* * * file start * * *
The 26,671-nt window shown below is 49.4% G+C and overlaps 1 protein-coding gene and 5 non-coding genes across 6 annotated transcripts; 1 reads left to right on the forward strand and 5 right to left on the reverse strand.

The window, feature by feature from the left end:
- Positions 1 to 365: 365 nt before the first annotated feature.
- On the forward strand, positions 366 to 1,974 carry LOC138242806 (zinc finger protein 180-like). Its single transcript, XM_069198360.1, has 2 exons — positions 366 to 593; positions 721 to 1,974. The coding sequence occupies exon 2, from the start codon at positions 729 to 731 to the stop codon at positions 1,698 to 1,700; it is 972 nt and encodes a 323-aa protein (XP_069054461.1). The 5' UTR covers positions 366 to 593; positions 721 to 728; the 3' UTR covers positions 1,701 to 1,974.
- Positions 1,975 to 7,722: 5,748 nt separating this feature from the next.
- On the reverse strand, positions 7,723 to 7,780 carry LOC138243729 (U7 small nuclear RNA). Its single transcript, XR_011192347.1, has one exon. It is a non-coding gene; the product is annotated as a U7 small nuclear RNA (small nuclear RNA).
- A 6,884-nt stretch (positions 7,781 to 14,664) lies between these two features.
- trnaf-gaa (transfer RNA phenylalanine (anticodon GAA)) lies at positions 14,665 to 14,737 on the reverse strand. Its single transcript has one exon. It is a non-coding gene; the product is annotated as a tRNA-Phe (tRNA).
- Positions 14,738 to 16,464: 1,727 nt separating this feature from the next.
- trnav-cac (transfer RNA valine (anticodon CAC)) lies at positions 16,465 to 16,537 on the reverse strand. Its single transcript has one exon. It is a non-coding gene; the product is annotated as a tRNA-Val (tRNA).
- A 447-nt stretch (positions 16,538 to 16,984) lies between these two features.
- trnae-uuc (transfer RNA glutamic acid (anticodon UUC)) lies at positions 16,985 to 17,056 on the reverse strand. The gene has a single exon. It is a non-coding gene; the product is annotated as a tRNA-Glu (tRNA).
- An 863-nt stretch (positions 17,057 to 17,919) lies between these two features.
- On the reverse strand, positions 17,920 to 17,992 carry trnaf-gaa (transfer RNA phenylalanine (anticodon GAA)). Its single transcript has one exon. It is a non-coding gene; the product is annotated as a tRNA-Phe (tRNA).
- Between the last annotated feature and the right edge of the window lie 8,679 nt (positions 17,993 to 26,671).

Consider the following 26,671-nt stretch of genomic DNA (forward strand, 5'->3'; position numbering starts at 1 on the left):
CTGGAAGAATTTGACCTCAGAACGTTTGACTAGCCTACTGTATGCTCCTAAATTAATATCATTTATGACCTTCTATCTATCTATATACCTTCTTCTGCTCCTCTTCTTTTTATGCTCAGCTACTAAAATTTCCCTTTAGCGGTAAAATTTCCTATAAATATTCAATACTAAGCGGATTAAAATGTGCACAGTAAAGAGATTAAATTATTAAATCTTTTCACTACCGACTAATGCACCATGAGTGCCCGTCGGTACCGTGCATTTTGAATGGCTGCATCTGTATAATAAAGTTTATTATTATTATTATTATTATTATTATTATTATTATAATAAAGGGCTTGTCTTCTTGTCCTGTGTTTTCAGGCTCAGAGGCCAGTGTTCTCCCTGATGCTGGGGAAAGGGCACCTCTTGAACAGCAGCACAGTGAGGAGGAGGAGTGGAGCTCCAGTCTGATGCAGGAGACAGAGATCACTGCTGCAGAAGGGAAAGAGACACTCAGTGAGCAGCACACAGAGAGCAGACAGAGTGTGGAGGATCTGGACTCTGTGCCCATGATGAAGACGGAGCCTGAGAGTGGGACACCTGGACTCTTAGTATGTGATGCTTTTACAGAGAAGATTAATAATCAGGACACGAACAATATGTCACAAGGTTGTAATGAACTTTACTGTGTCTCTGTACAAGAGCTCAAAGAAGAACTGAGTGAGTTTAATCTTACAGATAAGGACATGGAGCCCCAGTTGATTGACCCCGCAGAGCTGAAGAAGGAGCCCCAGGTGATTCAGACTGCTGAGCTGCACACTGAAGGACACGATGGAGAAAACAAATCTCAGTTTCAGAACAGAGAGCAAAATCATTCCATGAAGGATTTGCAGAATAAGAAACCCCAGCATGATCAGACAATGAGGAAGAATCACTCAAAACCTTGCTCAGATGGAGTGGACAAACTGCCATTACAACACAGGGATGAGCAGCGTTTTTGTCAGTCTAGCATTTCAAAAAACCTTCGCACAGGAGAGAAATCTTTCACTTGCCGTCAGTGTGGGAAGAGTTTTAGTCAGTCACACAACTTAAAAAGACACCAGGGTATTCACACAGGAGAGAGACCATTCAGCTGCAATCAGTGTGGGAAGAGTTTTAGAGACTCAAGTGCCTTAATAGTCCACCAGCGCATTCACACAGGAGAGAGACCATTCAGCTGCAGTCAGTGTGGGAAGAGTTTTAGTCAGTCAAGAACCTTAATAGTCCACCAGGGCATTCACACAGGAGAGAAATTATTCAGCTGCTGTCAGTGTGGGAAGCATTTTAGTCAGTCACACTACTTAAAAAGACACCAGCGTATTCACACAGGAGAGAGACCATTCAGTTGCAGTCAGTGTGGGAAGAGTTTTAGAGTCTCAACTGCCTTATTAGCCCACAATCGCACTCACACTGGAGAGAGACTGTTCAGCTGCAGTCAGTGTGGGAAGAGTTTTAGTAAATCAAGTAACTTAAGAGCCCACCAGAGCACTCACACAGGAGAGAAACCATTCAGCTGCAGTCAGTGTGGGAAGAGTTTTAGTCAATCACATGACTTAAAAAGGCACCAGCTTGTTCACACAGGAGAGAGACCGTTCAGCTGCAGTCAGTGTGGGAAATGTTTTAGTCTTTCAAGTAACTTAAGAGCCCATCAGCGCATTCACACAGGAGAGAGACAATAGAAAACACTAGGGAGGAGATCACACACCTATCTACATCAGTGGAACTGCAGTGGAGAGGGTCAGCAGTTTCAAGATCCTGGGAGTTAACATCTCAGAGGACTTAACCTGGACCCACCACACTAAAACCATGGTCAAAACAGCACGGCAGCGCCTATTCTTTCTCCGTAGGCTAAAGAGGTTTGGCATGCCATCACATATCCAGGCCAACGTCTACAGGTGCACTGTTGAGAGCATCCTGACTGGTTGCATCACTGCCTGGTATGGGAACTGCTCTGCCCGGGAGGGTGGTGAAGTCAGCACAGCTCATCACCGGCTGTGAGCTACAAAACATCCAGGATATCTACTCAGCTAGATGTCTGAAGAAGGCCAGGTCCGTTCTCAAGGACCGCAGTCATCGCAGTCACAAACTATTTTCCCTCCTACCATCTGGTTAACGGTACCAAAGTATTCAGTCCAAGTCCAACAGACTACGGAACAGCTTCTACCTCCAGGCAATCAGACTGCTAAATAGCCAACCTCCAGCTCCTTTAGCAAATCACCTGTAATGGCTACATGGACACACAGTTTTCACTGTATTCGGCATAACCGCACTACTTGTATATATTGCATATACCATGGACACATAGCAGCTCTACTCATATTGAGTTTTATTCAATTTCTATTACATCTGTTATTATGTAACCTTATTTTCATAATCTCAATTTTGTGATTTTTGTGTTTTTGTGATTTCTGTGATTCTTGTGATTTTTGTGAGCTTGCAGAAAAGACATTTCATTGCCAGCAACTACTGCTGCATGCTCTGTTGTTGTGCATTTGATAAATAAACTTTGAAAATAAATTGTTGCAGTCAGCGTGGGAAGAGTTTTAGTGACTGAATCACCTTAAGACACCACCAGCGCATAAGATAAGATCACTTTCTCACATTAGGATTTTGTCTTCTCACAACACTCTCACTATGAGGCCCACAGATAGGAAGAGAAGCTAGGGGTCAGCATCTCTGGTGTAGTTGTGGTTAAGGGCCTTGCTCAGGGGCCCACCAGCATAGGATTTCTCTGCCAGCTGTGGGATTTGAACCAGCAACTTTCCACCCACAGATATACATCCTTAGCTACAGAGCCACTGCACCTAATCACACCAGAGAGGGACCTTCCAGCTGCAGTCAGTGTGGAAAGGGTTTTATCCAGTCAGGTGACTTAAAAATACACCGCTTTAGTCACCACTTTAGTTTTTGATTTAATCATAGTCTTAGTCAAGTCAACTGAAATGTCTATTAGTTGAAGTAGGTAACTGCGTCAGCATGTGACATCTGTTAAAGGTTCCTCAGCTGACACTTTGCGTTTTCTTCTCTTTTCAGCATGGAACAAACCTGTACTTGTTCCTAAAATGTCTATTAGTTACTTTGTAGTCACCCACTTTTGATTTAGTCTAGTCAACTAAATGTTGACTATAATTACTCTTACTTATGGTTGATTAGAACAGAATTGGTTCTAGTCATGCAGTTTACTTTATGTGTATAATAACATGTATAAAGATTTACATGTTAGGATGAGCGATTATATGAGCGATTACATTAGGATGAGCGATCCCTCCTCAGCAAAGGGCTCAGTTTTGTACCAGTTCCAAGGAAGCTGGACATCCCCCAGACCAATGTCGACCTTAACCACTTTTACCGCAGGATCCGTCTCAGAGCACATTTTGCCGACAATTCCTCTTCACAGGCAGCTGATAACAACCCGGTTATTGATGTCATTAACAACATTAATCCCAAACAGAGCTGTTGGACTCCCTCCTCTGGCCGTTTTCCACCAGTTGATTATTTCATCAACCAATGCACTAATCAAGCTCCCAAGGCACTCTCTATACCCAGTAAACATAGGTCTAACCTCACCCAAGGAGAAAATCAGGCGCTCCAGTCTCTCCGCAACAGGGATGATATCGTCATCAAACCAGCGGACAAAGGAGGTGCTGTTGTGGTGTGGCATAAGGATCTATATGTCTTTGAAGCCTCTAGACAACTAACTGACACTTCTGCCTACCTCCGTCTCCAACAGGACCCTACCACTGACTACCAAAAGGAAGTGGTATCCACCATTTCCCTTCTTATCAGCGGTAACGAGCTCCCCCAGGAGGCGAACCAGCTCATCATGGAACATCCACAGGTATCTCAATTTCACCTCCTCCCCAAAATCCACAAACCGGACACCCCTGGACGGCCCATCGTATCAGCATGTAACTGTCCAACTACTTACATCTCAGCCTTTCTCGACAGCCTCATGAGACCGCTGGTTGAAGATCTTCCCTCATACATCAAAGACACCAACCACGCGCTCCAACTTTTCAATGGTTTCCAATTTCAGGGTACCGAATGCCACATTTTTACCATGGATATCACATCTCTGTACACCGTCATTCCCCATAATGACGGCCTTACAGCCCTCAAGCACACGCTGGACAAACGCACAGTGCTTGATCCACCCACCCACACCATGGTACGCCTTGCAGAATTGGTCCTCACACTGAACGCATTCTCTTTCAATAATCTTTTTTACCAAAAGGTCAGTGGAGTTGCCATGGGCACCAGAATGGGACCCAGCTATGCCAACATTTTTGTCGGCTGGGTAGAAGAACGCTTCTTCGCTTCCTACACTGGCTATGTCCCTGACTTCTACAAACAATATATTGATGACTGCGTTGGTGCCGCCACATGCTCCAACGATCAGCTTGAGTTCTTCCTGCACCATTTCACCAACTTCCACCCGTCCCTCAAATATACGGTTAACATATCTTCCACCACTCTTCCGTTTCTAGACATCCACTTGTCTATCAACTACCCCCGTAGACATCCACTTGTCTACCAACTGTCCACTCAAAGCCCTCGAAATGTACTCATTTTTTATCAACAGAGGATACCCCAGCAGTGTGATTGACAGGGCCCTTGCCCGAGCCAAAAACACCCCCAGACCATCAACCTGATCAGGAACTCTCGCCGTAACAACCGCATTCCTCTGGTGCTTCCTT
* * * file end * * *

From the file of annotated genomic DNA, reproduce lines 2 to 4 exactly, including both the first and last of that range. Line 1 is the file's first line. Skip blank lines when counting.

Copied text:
The window, feature by feature from the left end:
- Positions 1 to 365: 365 nt before the first annotated feature.
- On the forward strand, positions 366 to 1,974 carry LOC138242806 (zinc finger protein 180-like). Its single transcript, XM_069198360.1, has 2 exons — positions 366 to 593; positions 721 to 1,974. The coding sequence occupies exon 2, from the start codon at positions 729 to 731 to the stop codon at positions 1,698 to 1,700; it is 972 nt and encodes a 323-aa protein (XP_069054461.1). The 5' UTR covers positions 366 to 593; positions 721 to 728; the 3' UTR covers positions 1,701 to 1,974.